Hit the deck is an idiom that means to drop to the ground quickly, usually due to a threat of some sort. It can also be used to express the need to get moving quickly.
Although the origins of this idiom are somewhat inconclusive, the term is usually associated with naval terminology, with the deck in question being the deck of a ship. Popular in the 20th century, a musical of the same name was even produced at one point.
Idioms are fun and expressive ways to figuratively make connections with ideas and messages within text and speech. Most idioms have strong literal origins but have been associated with other actions and events through the years. They can be confusing to anyone new to the English language, and becoming familiar with their use can help elevate a person’s understanding of English vernacular.
This article highlights the meaning, origins, and use of the term hit the deck and provides plenty of examples of its usage.
What Is the Meaning of ‘Hit the Deck’?
Hit the deck typically means to lie down quickly to the ground, often as a protective response, as seen in military contexts when one is under fire. However, like many idioms, it’s versatile. In more relaxed settings, it might be a playful nudge to get moving swiftly, whether that’s jumping out of bed in the morning or diving into a task with urgency.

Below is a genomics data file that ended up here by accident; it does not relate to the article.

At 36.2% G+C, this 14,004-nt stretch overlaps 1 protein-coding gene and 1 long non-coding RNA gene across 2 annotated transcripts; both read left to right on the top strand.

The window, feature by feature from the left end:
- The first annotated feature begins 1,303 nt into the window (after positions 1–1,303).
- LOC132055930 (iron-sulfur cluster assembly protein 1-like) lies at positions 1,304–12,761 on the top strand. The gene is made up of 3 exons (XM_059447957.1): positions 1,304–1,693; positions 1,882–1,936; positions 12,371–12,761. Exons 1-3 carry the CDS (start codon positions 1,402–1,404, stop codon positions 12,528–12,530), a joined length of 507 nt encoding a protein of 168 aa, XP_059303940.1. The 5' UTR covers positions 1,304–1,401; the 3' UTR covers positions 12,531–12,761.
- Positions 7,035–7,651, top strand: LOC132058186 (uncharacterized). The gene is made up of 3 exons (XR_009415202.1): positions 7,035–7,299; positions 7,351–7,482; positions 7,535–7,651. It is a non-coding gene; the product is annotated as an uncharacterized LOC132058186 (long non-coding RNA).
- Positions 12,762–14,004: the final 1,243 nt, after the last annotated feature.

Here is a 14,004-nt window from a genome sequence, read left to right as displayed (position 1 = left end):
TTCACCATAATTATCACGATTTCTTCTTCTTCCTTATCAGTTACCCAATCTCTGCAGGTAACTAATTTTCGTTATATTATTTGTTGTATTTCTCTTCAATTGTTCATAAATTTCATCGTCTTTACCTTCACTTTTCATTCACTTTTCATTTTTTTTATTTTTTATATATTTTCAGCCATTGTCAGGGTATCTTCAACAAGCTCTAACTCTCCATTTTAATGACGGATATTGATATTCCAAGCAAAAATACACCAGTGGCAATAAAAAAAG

- Upon waking, the calls of “hit the deck” echoed through the room, and Robert quickly slid out of bed towards the bathroom to avoid waiting in line.
- She quickly hit the deck when she saw the tow line snap, thus avoiding the backlash of the rope.
- The instructor addressed the class with their need to hit the deck regarding the final project since it was due in less than a week.
Hit the Deck Origins
Although the actual origins of the phrase hit the deck are hard to nail down, it is commonly accepted to have started in a military context as a warning to duck or get down when under fire, especially on the deck of a ship. Its use became familiar in the 19th century and quickly became a popular saying during the early 1900s. It was even the title of a musical published in 1928 about a woman’s quest to convince her sailor love interest to marry her.
It was also considered nautical slang around this time to mean wake up or get out of bed. Over the years, it has been used to express the need to get going or move more quickly.
Hit the deck may have started with a military relationship, but today, it expresses the need to move quickly. Depending on the context, if you tell someone to hit the deck, you might be yelling at them to get down, get out of bed, or get moving. Either way, they need to move fast.